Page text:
Why the Louisville-Cincinnati football game is really big

The Battle for the Keg of Nails, the 50th meeting between the University of Louisville and Cincinnati football teams.  But why does this game really matter?

  • Pivotal for both teams: For U of L, an indication of whether Louisville is on the way back from obscurity, a wasted three seasons under former coach Steve Kragthorpe. For Cincinnati, whether the program continues to have the superior program as under previous coach Brian Kelly.
  • Both programs have had their ups and downs over the years, sometimes struggling for program survival. They compete with nearby universities for the best talent in their states, relying heavily on outstanding talent in their communities and what they can steal from other states.
  • Usually coached by individuals who are seeking to advance their career paths, using the program to prove themselves. The fans always hoping men like Charlie Strong and Butch Jones will have success, appreciate what the current job provides, and use the opportunity to turn their current program into perennial power houses.
  • They compete fiercely with other state universities for media attention within their own communities, the scribes and broadcast analysts often disrespecting the local markets for larger statewide audiences.
  • Beyond the core base, fan loyalty is fickle at best, largely depending on how the teams have performed lately. Many arrive late, wander about during games, and leave early. Their teams have rarely enjoyed prolonged success, so, rightly or wrongly, the interest of many fans rise and fall in the direction of the program’s recent fortunes.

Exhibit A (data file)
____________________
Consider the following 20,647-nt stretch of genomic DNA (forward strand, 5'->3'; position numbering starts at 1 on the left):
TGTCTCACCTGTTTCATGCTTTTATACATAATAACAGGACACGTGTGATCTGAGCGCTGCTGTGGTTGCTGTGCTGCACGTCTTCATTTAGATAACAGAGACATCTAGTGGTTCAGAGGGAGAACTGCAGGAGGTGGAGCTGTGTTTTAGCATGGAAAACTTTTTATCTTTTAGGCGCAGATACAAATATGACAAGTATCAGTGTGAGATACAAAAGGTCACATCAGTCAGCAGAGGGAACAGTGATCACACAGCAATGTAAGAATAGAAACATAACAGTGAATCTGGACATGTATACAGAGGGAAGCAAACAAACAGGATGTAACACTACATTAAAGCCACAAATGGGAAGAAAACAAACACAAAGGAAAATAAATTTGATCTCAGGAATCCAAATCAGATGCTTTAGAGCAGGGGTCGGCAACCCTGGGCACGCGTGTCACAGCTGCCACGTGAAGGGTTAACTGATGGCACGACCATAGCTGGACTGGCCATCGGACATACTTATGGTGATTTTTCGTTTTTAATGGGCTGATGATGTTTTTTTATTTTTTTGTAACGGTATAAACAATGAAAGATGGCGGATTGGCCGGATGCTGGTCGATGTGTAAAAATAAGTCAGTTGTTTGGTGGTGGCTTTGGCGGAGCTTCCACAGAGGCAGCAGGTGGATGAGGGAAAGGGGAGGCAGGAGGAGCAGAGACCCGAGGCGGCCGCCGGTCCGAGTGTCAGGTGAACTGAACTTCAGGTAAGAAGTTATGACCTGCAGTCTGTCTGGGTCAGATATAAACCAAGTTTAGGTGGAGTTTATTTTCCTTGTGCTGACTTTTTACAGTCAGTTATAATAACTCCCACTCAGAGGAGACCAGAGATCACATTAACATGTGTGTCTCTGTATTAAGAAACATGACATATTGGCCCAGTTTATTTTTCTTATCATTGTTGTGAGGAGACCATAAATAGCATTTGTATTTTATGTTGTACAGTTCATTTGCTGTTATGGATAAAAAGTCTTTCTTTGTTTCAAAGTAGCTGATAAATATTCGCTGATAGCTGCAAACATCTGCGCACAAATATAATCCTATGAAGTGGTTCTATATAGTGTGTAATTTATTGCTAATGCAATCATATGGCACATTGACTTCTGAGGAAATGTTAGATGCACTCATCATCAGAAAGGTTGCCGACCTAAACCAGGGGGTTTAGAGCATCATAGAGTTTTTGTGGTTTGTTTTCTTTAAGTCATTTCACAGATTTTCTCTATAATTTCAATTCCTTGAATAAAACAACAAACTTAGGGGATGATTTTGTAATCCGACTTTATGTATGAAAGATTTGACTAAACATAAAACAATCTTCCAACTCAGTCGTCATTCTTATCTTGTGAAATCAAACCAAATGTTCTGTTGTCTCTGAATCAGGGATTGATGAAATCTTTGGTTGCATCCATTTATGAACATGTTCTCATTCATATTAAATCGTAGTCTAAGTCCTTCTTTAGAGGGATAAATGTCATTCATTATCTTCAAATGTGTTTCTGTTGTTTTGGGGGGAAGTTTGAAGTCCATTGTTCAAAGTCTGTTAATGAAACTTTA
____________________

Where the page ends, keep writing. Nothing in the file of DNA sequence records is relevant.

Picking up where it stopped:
Forward or backward? Much more than a Keg of Nails is at stake.

Author: Charlie Springer

Charlie Springer is a former Louisville editor and sportswriter, as well as a public affairs consultant, a UofL grad and longtime fan.

2 thoughts on “Why the Louisville-Cincinnati football game is really big”

  1. Interesting how you have put it…. I am a Cincinnati fan and I think even though it comes across somewhat disfunctional for both teams…I think you have hit the “nail” on the head.

  2. It’s patently unfair to say, ‘wasted three seasons under former coach Steve Kragthorpe.’
    Wasted means you just didn’t use it to good effect. What Krag did was to DISMANTLE the team and the fan base. Kind of like the difference between spending an evening in a bar now and then (a waste), and becoming a homeless alchoholic panhandling on the street (three years under Kragthorpe.) It’s going to take while for a total rehab, but Charlie Strong at least has us out of the gutter.

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